Genre: Historical Fiction, Nautical Fiction
Setting: 1913, At sea in the Atlantic Ocean
First Sentence: The Royal Dockyard at Portsmouth, usually a place of noise and constant movement, was quiet as the grave.
This novel is the twenty-second book in the author's "Richard Bolitho" series which currently runs to thirty volumes.
The war with France, after lasting about twenty years, will soon be over. The war with the United States is costing many British and American sailors' lives. Soon Britain will be at peace for the first time in a generation.
Admiral Sir Richard Bolitho can sense the end of hostilities. In his heart he begins to question the need for more bloodshed.
Why should more sailors die just to win a battle in the middle of the ocean?
What will happen to the Navy sailors when their services are no longer needed?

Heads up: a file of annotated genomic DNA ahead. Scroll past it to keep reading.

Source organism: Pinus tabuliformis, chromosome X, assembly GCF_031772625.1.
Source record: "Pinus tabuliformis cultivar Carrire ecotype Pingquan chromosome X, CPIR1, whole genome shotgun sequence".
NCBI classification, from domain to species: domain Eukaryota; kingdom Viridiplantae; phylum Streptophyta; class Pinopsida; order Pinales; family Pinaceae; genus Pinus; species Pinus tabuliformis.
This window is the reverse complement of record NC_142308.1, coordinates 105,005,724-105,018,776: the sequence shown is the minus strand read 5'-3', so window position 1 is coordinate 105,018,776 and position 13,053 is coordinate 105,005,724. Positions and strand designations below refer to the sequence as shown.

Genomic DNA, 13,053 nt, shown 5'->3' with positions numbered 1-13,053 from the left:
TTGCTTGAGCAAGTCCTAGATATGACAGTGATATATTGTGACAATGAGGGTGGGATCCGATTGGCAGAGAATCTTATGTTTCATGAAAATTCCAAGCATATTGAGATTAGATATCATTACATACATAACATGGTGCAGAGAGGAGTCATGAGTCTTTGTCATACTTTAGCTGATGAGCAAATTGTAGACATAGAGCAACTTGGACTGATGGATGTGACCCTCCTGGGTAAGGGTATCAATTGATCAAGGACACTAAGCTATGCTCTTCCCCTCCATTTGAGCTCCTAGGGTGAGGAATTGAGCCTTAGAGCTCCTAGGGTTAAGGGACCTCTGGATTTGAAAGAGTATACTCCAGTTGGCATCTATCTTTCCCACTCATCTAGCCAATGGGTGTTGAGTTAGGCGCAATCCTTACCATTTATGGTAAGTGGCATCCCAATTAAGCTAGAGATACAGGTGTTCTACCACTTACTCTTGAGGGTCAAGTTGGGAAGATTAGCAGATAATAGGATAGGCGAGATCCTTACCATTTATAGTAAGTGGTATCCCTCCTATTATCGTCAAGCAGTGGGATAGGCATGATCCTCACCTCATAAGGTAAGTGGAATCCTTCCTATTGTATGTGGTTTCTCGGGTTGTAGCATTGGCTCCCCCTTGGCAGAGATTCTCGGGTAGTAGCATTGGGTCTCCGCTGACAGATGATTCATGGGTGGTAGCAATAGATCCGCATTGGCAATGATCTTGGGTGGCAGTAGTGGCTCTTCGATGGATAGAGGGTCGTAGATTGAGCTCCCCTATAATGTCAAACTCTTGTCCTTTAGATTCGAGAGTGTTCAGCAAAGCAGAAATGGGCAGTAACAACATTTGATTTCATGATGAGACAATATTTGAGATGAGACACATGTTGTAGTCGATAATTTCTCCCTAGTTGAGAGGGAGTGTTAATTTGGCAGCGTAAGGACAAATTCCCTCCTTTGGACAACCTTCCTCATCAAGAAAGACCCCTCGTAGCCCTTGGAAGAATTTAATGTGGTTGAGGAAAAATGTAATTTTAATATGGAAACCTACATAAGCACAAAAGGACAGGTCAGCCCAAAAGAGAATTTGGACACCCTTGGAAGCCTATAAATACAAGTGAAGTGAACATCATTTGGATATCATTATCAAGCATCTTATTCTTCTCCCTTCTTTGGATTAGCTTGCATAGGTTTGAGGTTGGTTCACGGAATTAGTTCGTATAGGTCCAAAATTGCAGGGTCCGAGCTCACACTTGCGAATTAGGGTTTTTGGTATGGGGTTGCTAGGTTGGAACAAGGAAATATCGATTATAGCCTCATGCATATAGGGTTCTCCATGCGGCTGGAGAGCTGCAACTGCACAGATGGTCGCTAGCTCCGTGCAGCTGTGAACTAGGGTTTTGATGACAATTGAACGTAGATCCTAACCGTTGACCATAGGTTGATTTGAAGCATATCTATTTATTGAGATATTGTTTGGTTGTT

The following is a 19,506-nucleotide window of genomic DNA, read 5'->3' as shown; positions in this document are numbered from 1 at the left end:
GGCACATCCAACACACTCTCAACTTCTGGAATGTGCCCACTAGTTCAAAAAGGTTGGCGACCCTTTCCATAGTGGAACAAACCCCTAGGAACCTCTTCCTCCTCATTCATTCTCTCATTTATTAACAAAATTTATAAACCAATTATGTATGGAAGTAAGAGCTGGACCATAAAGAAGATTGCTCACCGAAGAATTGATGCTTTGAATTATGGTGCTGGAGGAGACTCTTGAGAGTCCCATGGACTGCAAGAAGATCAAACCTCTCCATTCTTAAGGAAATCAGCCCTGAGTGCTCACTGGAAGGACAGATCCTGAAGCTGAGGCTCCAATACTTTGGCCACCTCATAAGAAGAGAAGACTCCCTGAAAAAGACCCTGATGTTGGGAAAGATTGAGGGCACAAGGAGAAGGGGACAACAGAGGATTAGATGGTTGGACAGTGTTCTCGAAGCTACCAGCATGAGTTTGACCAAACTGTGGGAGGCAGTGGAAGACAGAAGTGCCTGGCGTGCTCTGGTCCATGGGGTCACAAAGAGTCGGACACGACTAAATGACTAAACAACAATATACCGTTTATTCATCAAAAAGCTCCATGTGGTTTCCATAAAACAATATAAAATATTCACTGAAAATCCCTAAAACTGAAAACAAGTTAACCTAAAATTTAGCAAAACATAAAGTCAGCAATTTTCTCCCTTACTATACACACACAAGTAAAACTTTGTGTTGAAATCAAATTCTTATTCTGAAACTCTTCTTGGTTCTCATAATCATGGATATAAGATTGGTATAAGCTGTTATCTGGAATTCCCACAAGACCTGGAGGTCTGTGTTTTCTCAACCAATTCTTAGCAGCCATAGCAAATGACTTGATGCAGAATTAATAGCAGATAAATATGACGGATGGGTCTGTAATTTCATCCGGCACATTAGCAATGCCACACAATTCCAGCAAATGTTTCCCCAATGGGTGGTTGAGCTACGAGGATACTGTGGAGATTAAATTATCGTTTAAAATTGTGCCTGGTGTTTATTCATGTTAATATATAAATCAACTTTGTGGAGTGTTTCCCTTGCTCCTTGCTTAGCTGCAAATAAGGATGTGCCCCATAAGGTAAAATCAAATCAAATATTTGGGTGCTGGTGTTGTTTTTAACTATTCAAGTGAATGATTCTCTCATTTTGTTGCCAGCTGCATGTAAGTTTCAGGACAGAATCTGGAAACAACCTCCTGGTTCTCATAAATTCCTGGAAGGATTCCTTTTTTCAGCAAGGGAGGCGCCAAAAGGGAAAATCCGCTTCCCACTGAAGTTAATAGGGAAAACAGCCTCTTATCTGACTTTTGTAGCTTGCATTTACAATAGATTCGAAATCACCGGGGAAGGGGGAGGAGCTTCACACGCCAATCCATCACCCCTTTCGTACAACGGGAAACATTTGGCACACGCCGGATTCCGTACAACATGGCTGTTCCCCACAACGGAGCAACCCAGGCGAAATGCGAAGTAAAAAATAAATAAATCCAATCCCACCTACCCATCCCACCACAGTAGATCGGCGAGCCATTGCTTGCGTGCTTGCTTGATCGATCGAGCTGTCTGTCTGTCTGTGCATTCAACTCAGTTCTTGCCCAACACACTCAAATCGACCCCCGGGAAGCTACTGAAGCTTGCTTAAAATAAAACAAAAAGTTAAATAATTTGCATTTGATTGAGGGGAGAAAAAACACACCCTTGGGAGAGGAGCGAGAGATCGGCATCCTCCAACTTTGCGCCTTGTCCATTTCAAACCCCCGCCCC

Already there are many disabled sailors forced to beg for a living. And there is a generation of men who only know life as it is lived upon a British man-o-war.
Duty requires that Bolitho's squadron attack and destroy American Navy vessels on the high seas. Yet, Bolitho understands that there is no honor in paying a large butcher's bill just to win a relatively meaningless victory.
I liked this book. In Bolitho the author has created a realistic character. Bolitho has attained high rank, yet he still struggles to balance duty and honor.
I suggest that you read the books in this series in order.